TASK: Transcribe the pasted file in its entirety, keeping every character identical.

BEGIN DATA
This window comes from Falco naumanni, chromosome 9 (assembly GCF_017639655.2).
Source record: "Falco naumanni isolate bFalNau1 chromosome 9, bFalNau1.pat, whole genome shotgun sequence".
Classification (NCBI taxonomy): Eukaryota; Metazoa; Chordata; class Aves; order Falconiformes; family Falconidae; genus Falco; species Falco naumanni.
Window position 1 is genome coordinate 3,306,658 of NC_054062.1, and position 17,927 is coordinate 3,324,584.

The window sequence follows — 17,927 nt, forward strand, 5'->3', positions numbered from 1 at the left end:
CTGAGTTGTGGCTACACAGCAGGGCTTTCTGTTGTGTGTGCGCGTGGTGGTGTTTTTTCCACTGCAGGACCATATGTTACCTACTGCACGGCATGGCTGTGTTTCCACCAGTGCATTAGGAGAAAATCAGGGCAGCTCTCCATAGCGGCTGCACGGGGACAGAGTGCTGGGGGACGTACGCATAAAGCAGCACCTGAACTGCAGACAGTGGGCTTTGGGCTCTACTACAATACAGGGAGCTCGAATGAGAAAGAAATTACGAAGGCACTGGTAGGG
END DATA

This window comes from Falco naumanni, chromosome 9 (assembly GCF_017639655.2).
Source record: "Falco naumanni isolate bFalNau1 chromosome 9, bFalNau1.pat, whole genome shotgun sequence".
Classification (NCBI taxonomy): Eukaryota; Metazoa; Chordata; class Aves; order Falconiformes; family Falconidae; genus Falco; species Falco naumanni.
Window position 1 is genome coordinate 3,306,658 of NC_054062.1, and position 17,927 is coordinate 3,324,584.

The window sequence follows — 17,927 nt, forward strand, 5'->3', positions numbered from 1 at the left end:
CTGAGTTGTGGCTACACAGCAGGGCTTTCTGTTGTGTGTGCGCGTGGTGGTGTTTTTTCCACTGCAGGACCATATGTTACCTACTGCACGGCATGGCTGTGTTTCCACCAGTGCATTAGGAGAAAATCAGGGCAGCTCTCCATAGCGGCTGCACGGGGACAGAGTGCTGGGGGACGTACGCATAAAGCAGCACCTGAACTGCAGACAGTGGGCTTTGGGCTCTACTACAATACAGGGAGCTCGAATGAGAAAGAAATTACGAAGGCACTGGTAGGG